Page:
Preferential Marketing May Constitute Discrimination
According to minutes from a hearing conducted by the Israel Lands Authority’s Central Committee for Gindi Holdings, preferential marketing and granting benefits may constitute discrimination. The committee stressed that purchasing groups are also obligated to equality.
In April 2019, the Israel Land Authority’s Tenders Committee demanded, following a complaint by the Association for Civil Rights in Israel, that Gindi Holdings pay 1,000,000 NIS in compensation after the company marketed significant discounts for its Or Yehuda housing project to members of the “Hever” organization, despite the fact that the company had committed not to discriminate in marketing its real estate.
Minutes of the hearing, which were transferred to ACRI following a freedom of information request, demonstrate how the company discriminated against the general public. According to the minutes, Gindi signed a marketing agreement with “Hever,” a consumer club; Club membership is granted primarily to those currently serving or those who formerly served in Israel’s security forces.
The company later launched an advertising campaign targeting Club members, and only in the fine print did it note that the general public would also be able to purchase apartments in the Or Yehuda real estate project. Club members were also given significant discounts - ranging from 250,000-400,000 NIS- when purchasing apartments, as well as benefits pertaining to payment methods, which were not offered to the general public.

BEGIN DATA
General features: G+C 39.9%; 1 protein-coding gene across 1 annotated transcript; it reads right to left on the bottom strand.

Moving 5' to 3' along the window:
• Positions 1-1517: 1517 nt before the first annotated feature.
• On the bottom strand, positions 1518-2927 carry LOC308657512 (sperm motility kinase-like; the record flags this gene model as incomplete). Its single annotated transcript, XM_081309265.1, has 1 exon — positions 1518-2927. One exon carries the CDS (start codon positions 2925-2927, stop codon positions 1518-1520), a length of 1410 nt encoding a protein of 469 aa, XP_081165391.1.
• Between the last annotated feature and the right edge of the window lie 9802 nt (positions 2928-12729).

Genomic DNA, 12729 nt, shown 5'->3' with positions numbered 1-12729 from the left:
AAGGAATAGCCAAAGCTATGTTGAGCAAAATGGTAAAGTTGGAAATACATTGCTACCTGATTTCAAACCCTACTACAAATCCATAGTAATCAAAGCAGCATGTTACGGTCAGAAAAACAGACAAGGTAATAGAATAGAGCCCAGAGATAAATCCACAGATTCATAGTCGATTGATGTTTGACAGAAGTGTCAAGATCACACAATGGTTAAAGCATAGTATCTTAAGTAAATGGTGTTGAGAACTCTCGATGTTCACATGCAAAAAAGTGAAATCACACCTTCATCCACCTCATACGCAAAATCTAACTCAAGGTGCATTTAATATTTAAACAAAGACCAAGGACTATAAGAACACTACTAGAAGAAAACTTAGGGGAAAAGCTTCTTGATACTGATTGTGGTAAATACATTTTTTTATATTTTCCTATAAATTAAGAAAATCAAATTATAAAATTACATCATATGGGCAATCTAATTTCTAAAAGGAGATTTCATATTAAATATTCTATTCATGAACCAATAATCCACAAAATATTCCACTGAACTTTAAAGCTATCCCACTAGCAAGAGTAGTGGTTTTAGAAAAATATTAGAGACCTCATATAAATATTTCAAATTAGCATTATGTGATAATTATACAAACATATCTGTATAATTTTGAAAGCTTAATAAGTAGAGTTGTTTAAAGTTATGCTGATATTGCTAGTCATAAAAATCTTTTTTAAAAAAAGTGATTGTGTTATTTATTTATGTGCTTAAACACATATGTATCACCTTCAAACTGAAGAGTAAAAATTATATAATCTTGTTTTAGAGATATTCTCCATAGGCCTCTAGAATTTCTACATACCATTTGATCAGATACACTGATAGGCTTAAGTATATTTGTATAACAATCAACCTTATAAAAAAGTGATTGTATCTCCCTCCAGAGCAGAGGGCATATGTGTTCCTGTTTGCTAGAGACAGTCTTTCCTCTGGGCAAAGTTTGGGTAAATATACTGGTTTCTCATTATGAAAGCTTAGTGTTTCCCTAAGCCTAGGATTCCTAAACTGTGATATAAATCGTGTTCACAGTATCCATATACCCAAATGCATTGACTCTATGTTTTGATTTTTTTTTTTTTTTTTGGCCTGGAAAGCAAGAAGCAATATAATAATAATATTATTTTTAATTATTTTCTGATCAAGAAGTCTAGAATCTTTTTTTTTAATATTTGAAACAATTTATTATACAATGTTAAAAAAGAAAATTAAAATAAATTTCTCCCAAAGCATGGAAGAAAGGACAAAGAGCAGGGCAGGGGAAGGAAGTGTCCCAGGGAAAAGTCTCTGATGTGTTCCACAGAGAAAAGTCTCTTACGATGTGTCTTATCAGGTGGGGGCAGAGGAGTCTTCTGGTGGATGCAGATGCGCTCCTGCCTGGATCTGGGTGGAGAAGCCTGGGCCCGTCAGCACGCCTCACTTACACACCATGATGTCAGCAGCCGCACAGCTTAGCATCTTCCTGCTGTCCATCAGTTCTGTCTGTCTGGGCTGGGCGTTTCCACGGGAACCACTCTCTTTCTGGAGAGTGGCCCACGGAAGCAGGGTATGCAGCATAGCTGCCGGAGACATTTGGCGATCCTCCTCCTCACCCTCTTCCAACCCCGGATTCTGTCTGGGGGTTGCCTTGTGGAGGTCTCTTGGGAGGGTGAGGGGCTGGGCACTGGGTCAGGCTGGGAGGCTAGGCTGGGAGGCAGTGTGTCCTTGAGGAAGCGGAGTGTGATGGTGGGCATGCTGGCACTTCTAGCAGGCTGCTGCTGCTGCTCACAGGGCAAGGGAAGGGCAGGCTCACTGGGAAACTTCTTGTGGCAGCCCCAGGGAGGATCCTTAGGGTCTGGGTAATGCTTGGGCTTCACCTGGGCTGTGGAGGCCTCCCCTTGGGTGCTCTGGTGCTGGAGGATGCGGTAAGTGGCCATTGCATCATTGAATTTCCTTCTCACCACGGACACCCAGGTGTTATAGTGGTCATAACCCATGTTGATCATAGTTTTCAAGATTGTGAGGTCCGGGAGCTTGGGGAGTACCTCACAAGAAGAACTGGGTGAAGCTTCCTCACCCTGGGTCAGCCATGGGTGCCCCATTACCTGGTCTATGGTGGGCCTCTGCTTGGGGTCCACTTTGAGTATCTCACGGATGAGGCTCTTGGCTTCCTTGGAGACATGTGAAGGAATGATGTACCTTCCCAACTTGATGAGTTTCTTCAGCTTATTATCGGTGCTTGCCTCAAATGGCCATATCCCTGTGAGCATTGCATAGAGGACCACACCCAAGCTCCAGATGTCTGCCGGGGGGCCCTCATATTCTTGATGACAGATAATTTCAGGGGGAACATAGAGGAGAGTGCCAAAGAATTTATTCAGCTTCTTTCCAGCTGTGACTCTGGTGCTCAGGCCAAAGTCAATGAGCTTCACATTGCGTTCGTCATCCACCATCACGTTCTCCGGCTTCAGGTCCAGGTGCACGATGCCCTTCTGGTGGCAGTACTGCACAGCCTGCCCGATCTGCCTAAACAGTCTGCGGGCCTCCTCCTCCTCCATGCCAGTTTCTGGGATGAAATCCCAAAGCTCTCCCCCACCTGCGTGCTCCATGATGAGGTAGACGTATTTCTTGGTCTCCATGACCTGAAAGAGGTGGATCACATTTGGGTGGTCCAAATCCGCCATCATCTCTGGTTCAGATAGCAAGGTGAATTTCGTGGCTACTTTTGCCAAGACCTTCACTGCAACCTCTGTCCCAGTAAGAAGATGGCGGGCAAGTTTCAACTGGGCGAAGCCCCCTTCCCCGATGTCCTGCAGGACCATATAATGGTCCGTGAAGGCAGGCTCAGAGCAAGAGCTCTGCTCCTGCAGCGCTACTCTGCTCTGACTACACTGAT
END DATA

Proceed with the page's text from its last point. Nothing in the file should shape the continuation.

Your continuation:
Gindi Holdings also committed to “Hever” not to grant discounts or benefits to members of the general public who were interested in apartments during the sale. Gindi also committed not to sell apartments at better prices to non-Hever members for three months after the conclusion of the sale for Club members. As a result, 250 apartments were sold to “Hever” members, and only 23 were sold to members of the general public.
“This is a result that, according to the Committee, indicates discrimination based on preferential marketing and harsh conditions drawn up for the sale of apartments to the general public, as opposed to the more lenient conditions given to members of “Hever,” which essentially blocked the general public from purchasing property in the project,” according to committee members. The committee also rejected Gindi’s claim that a company can give preference to military veterans, and clarified that commercial companies cannot offer the same discounts granted by government bodies.
Committee members stated that developers, as well as acquisition groups, cannot discriminate when marketing real estate. The committee also noted that even if there was no intent to discriminate, discrimination will be determined according to results and actions that led to the discriminatory result.
The head of ACRI’s social rights and equality unit, Attorney Gil Gan-Mor, said in response: “The Israel Lands Authority decision is important and justified, and developers given land to establish a housing project cannot designate the land exclusively for a specific group. That is discrimination. The fine imposed is relatively low, as it is a precedent, but if this happens again the fines will increase.”